The Reddy Tee was the invention of Dr. William Lowell Sr. - like Grant, a dentist - who patented his design in 1925 (U.S. Patent #1,670,627). But even before the patent was finalized, Grant had struck a deal with the Spalding Company for their manufacture.
The Reddy Tee was wood (later plastic) and Lowell's first tees were green. He later switched to red, hence the name "Reddy Tee." Lowell's tee pierced the ground and had a concave platform at the flared top that cradled the ball, holding it stably in place.
Unlike his predecessor inventors, Dr. Lowell heavily marketed his tee. The masterstroke was signing Walter Hagen in 1922 to use Reddy Tees during an exhibition tour. The Reddy Tee took off after that, Spalding started mass-producing them, and other companies started copying them.
And ever since, the basic golf tee has looked the same: A wooden or plastic peg, flared at one end, with the flared end concave to cradle the ball.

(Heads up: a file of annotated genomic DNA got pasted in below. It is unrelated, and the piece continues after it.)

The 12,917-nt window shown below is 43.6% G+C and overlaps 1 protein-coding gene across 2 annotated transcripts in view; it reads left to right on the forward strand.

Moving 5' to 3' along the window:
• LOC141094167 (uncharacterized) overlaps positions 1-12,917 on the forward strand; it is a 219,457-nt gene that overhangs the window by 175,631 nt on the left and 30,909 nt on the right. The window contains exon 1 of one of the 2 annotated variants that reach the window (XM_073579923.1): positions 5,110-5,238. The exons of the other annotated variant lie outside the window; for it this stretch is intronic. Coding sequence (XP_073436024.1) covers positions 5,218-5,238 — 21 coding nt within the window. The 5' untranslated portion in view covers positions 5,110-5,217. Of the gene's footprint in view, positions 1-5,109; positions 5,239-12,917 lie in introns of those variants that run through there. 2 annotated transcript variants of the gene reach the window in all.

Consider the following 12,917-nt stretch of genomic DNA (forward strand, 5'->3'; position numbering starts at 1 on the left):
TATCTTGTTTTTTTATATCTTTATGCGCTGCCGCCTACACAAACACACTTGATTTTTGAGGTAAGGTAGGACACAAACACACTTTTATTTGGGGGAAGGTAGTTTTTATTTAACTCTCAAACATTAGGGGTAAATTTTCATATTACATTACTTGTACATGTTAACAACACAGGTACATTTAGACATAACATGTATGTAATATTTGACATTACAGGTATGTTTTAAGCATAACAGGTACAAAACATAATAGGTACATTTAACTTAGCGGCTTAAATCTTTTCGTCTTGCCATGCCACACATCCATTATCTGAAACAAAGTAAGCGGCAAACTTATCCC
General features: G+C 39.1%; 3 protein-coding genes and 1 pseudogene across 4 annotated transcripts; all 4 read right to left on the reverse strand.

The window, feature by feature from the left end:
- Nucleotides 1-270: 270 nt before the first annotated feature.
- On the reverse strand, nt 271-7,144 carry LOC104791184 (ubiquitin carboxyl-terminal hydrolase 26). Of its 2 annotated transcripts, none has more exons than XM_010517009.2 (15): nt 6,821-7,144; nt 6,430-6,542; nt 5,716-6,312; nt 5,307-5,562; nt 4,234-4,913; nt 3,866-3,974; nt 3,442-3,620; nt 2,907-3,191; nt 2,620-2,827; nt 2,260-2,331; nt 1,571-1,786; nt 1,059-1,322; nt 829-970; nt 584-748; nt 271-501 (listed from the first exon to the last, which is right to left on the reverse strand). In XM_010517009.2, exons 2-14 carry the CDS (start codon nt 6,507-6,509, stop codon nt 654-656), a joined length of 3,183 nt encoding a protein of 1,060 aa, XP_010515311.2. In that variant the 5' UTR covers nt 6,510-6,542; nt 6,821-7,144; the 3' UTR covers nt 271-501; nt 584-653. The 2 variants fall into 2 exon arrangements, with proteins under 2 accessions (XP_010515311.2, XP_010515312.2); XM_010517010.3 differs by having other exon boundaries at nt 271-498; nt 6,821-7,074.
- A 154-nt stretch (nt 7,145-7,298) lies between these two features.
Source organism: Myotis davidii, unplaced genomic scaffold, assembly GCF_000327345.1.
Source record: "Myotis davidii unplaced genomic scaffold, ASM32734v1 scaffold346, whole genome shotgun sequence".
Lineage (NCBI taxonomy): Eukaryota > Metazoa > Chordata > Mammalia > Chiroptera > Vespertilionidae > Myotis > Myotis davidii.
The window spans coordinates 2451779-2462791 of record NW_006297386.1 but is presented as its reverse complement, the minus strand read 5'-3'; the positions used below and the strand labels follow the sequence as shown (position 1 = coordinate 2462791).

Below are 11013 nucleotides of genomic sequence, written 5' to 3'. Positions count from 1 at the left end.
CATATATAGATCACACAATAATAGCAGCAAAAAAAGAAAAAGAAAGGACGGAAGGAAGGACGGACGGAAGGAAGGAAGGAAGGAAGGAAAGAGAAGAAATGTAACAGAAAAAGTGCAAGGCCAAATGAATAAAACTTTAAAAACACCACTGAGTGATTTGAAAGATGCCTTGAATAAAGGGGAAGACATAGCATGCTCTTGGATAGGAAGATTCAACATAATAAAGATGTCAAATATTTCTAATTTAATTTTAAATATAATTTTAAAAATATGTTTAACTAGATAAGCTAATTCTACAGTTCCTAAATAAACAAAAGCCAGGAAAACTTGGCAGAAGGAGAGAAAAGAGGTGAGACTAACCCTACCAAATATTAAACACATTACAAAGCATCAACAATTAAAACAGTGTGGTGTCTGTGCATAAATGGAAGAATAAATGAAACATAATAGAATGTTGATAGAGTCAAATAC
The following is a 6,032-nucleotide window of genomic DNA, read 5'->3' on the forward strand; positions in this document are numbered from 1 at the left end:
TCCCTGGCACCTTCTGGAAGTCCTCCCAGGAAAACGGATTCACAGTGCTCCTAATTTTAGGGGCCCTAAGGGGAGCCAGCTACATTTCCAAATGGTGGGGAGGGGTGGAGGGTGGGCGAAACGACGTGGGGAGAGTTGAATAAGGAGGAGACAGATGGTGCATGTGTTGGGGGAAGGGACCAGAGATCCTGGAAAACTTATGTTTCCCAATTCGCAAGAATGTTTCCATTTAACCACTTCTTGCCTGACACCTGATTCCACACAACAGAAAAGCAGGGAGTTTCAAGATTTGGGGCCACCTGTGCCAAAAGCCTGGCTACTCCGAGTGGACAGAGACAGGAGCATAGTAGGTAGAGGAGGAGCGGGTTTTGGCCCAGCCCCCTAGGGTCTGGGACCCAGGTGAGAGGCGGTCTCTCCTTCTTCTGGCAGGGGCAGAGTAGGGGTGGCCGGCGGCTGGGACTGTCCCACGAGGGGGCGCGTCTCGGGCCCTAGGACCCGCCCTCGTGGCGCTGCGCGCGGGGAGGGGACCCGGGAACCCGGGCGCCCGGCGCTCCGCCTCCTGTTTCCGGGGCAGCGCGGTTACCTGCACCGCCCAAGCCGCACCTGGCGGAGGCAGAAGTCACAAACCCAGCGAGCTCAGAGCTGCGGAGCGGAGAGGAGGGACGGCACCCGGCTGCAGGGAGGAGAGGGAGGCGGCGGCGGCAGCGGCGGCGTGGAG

Today, there are fancier versions of tees that use bristles, tines or prongs to support the ball; that come with depth indicators on the shaft of the peg to indicate ideal ball heights; that use angled rather than straight pegs. But the majority of tees in play continue to be the same form and function as the Reddy Tee.
The More Things Change ... The oldest method of teeing the golf ball is placing it atop of clump of turf. Laura Davies still does this, gouging the teeing ground with her club to create the "tee.". David Cannon / Getty Images
Remember back on page two we noted that in olden times golfers would simply stab the earth to gouge up a chunk of turf, and "tee" the golf ball on that?
Well, everything old is new again. LPGA major champion Laura Davies uses the same technique today, as pictured in the image above. For a brief time, Michelle Wie copied Davies' technique.
But please, do not try this at home. Davies is pretty much alone in harkening back to the earliest method of teeing a golf ball. This method tears up the teeing ground, and also makes it more difficult for players less-skilled than Davies to make good, clean contact with the ball.